Tiffany:What about your social life? Do you have a lot of friends and stay closely connected to your family? Marla:I really don’t have any friends. I talk to people at work but I feel like they don’t want to do anything with me. As far as my family goes, we really don’t talk much. Tiffany:You said you feel jumpy all of the time. Can you explain to me how you feel jumpy? Is there anything that makes you feel more comfortable? Marla:I seem to get scared over the tiniest things and am always watching to see if someone is going to hurt me. I’m more comfortable when I’m alone ut still can’t seem to find anything that makes me happy. Tiffany:Have you ever experienced suicidal thoughts or thought about hurting yourself or others? Marla:No, not really. I’m afraid of dying and I could not do harm to anyone. Tiffany: Marla, I think I know what is causing your symptoms but there is just one more question I’d like to ask you. Do you feel as if you are all alone and cannot do anything to change the way you feel? Marla:Yes, that’s exactly how I feel. I feel like no matter what I do nothing ever seems to change. It’s like a cycle that has no end.
Now that we have had a chance to discuss matters further, I would like to review the information and make a diagnosis. Based upon what you have told me, it appears that you are suffering from a condition known as dysthymic disorder. Dysthymic disorder is a psychological disorder very similar to depression. With dysthymic disorder patients have difficulty sleeping; problems with appetite, either not eating enough or eating too much; a lack of energy and feeling fatigued; a low self-esteem; have trouble concentrating; and feel hopeless most of the time.
Clients with dysthymic disorder also have a depressed mood most of the time that has existed for at least two years. During this two year period the client has never been free of a depressed mood for more than two months. The final diagnostic criterion is that the client has not had a major depressive episode or manic episode during the first two years. (McGraw-Hill, 2007). Dysthymic disorder has no known cause but we can speculate as to what has caused Marla’s onset of dysthymic disorder. The stress involved in moving to the United States from Mexico at a young age likely initiated the disorder.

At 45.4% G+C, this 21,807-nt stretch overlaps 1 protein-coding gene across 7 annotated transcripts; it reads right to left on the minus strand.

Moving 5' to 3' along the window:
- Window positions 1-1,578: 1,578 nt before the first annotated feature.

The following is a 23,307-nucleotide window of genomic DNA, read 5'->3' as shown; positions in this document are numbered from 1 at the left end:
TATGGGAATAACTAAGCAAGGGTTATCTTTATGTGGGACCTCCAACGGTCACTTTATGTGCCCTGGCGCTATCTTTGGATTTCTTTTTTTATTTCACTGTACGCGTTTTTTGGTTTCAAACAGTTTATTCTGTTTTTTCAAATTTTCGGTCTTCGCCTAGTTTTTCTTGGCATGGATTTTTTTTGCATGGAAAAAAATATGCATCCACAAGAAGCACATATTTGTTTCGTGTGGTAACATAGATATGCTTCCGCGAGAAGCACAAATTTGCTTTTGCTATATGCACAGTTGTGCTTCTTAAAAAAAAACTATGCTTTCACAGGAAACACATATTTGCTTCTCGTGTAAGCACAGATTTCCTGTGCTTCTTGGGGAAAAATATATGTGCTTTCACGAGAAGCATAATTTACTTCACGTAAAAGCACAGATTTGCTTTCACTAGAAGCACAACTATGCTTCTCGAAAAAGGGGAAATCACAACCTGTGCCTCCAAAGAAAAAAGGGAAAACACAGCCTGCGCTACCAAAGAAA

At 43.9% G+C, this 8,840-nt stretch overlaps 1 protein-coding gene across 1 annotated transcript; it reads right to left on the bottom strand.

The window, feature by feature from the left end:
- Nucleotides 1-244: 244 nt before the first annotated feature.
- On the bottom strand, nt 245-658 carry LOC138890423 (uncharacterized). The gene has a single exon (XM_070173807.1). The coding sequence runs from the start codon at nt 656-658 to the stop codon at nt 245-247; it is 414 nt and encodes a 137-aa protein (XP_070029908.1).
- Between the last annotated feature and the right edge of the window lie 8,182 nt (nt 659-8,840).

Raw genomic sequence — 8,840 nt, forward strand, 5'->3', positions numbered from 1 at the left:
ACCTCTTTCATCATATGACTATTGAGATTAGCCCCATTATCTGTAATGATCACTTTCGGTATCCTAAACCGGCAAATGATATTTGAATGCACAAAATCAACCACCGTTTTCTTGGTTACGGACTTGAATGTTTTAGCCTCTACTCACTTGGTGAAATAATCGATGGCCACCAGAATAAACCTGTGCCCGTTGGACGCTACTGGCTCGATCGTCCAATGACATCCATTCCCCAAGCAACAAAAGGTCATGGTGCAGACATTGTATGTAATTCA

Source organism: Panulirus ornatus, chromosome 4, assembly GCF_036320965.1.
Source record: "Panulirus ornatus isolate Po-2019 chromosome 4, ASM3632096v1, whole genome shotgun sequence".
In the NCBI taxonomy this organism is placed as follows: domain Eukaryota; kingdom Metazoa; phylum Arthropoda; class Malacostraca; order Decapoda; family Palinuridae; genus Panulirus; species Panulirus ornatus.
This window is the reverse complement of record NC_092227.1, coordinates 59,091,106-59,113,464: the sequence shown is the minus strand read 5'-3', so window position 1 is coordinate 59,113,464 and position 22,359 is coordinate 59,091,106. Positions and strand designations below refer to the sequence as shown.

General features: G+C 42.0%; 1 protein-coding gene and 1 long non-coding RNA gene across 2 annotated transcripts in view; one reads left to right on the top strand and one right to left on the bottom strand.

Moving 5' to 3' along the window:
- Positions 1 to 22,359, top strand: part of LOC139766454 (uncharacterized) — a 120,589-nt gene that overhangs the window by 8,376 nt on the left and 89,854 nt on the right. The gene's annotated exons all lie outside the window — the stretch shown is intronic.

Marla likely watched her family struggle as they worked towards obtaining citizenship and learning to fit in with the American culture. Marla likely had trouble fitting in at school and became depressed at an early age. The social and family stress ultimately left an imprint in Marla’s mind that despite her attempts she would never fit in. According to A. D. A. M. , Inc. (2010), “As with major depressive disorder, dysthymia occurs more women in women than in men and affects up to 5% of the general population. Dysthymia can occur alone, or together with more severe depression or another mood or psychiatric disorder. (Dysthymia, para. 7). The treatments available for dysthymic disorder are the use of medications and therapy. I feel that it is best to start Marla out on a mild serotonin reuptake inhibitor and schedule weekly appointments for interpersonal therapy. In the event that serotonin reuptake inhibitors are not effective we can try tricyclic antidepressants. We may also use cognitive/behavioral therapy to treat Marla’s social dysfunctioning. We will monitor Marla carefully so that we do not have any dangerous side effects from the medication she will be taking as well.
Marla is a client who suffers from dysthymic disorder. She has had symptoms that have persisted for longer than she can remember. She recently sought help for her symptoms because they have become worse and started affecting her job. According to A. D. A. M. , Inc. (2010), “Dysthymia is a chronic condition that lasts many years. Though some people completely recover, others continue to have some symptoms, even with treatment. Some people need to continue taking medication and undergoing therapy. ” (Dysthymia, para. 9).
She has been prescribed a mild serotonin reuptake inhibitor to reduce the symptoms associated with this disorder. She will also have to therapy for many years in order to reverse her thought process so she can thrive in society. Marla, like many others suffering from psychological disorders, can overcome her condition but it will be a long road ahead. References A. D. A. M. , Inc.. (2010). Google Health. Retrieved from https://health. google. com/health/ref/Dysthymia McGraw-Hill. (2007). Faces of Abnormal Psychology. Retrieved from http://www. mhhe. com/socscience/psychology/faces/bigvid. swf